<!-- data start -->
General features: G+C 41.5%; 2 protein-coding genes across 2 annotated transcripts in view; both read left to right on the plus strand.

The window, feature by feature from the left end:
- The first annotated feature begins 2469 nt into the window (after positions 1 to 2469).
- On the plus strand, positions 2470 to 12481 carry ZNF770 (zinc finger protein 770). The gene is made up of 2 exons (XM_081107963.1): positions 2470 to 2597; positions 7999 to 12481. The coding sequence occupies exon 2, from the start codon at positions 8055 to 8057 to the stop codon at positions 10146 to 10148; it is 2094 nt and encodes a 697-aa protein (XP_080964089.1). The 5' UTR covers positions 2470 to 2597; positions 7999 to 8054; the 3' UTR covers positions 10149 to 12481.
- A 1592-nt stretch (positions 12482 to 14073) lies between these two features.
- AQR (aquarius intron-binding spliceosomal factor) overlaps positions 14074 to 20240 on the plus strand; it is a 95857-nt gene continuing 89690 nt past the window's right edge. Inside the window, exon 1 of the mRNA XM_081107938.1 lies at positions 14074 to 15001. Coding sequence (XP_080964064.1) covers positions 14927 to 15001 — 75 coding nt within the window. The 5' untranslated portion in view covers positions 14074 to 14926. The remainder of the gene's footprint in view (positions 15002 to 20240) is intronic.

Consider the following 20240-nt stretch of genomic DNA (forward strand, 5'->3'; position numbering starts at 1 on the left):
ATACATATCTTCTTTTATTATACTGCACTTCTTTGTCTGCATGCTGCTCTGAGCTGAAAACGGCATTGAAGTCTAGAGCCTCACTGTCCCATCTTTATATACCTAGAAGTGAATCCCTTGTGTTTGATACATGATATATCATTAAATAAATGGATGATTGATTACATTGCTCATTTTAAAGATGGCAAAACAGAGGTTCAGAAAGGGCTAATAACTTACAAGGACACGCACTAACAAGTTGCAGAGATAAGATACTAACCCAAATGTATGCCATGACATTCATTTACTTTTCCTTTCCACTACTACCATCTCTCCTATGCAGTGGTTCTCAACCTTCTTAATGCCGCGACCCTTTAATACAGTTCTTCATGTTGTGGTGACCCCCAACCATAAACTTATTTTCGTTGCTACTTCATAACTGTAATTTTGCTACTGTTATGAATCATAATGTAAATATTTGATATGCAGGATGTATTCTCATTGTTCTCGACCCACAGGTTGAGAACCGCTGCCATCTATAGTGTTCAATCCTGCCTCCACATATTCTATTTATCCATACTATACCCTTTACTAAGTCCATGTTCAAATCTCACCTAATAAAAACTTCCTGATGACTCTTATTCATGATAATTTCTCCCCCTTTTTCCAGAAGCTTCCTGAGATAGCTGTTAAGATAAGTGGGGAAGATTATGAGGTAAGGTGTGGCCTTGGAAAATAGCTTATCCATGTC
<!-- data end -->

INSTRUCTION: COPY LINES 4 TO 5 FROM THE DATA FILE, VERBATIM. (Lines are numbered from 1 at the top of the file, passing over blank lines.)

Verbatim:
- On the plus strand, positions 2470 to 12481 carry ZNF770 (zinc finger protein 770). The gene is made up of 2 exons (XM_081107963.1): positions 2470 to 2597; positions 7999 to 12481. The coding sequence occupies exon 2, from the start codon at positions 8055 to 8057 to the stop codon at positions 10146 to 10148; it is 2094 nt and encodes a 697-aa protein (XP_080964089.1). The 5' UTR covers positions 2470 to 2597; positions 7999 to 8054; the 3' UTR covers positions 10149 to 12481.
- A 1592-nt stretch (positions 12482 to 14073) lies between these two features.